3D printed vulvas help women and health practitioners better understand the female body

pjimage
Credit: Christine Goudie

Over the past year, Granville has been creating 3D-printed models of the female anatomy aimed at enhancing training and patient education.

“Really, it’s a hands-on learning tool for women to understand their bodies a bit better, and the devices that could possibly help them,” [Granville co-founder Christine Goudie] said.

“People just need more hands-on training, because there’s an emphasis on patient safety,” Goudie added. “The more that we can increase collaboratively around the world that hands-on training, the safer we’ll be when we go in to have procedures done. And also the more confidence our practitioners will have when they perform procedures on our bodies.”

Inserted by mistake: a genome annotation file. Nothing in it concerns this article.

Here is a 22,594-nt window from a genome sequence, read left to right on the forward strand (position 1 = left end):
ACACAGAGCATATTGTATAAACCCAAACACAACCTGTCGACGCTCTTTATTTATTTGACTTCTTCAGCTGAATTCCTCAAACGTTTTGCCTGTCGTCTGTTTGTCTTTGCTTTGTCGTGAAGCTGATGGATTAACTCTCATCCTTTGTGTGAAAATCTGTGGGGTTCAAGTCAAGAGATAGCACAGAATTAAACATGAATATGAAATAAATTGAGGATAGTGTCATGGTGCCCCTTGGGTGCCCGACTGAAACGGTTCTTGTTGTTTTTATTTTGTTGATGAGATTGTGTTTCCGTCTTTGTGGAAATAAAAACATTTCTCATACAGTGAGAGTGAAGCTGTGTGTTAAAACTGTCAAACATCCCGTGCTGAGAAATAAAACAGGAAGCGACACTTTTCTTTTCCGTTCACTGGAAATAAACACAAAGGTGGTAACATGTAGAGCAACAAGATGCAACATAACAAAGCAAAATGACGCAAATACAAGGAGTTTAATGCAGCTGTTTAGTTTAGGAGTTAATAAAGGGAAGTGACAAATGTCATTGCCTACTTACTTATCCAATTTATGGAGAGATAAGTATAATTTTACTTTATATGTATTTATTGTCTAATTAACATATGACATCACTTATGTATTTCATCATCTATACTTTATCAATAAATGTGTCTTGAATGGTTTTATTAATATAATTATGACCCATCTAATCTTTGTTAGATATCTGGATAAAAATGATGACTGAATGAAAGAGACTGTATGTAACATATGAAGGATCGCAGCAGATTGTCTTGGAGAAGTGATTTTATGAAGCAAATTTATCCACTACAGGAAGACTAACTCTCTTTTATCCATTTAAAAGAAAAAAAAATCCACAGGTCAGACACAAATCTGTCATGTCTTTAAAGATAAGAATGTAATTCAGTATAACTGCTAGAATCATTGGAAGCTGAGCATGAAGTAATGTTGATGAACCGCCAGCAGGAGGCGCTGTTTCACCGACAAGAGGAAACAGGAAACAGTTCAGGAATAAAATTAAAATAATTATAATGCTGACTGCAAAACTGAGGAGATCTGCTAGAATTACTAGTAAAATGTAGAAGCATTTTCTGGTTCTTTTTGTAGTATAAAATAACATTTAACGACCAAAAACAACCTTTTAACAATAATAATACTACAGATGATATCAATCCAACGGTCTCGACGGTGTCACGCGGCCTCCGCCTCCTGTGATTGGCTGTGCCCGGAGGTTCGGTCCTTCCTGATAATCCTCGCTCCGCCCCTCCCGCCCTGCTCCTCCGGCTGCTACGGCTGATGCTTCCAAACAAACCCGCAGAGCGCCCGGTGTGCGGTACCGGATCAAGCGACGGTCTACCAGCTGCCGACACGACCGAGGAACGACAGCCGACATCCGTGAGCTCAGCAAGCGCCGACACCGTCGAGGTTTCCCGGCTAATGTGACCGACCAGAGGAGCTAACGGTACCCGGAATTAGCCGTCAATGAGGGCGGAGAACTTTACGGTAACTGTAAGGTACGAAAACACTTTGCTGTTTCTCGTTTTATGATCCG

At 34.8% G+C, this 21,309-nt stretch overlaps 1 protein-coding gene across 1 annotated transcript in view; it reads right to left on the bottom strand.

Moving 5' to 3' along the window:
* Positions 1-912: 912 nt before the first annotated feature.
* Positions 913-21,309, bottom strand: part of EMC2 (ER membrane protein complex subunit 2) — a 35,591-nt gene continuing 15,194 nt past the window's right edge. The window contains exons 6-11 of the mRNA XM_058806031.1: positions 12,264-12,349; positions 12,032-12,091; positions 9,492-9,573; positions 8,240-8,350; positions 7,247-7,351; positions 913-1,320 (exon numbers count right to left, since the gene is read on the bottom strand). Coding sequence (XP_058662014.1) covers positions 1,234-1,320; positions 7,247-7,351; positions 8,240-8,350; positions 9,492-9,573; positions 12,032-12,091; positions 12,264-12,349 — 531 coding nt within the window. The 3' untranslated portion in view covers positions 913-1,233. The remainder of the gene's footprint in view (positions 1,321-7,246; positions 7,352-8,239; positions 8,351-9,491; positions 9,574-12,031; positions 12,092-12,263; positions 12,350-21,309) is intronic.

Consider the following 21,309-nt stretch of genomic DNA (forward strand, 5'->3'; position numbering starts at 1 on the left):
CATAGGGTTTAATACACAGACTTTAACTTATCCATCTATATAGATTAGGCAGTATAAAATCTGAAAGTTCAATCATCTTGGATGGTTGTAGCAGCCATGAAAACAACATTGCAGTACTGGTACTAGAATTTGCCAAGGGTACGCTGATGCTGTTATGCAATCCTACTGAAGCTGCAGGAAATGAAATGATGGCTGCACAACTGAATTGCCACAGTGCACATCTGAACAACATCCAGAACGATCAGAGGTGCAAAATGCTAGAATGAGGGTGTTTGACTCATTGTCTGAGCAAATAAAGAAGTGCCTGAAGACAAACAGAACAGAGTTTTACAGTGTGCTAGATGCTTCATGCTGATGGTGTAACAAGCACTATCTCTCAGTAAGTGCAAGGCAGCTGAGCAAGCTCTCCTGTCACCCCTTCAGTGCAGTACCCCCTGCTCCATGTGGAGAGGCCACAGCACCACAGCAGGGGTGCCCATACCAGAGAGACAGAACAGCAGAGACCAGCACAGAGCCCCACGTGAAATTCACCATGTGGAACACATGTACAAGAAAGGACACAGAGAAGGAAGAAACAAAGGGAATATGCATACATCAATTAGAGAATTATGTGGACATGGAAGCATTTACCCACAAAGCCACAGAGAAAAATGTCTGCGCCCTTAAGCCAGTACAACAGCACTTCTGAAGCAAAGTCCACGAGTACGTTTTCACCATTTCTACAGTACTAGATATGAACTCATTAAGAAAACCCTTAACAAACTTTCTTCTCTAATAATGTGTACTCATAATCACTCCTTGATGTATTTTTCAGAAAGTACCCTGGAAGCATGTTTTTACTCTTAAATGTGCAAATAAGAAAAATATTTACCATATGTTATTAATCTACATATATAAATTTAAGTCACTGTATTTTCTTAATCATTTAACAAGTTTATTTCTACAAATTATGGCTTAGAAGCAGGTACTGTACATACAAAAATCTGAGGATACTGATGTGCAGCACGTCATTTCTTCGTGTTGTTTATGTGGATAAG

Goudie said the 3D models also serve as a way to break down the stigma she sees surrounding women’s health, creating a less expensive product made for women, by women.

Related article:  Viewpoint: Taxpayer-funded Canadian news agency promotes 'fake news' about glyphosate herbicide's health risks
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“There was a lot of practitioners turning to the sex industry to look at sex toys to use as training tools,” she added. “We felt like that was almost a disservice to women’s health.… People were choosing to use things like car-washing sponges and cow tongues, and they’re still using those items to replicate female anatomy. I always joke and say if this was a male problem, they wouldn’t be using paper towel holders and hot dogs to simulate male anatomy.”

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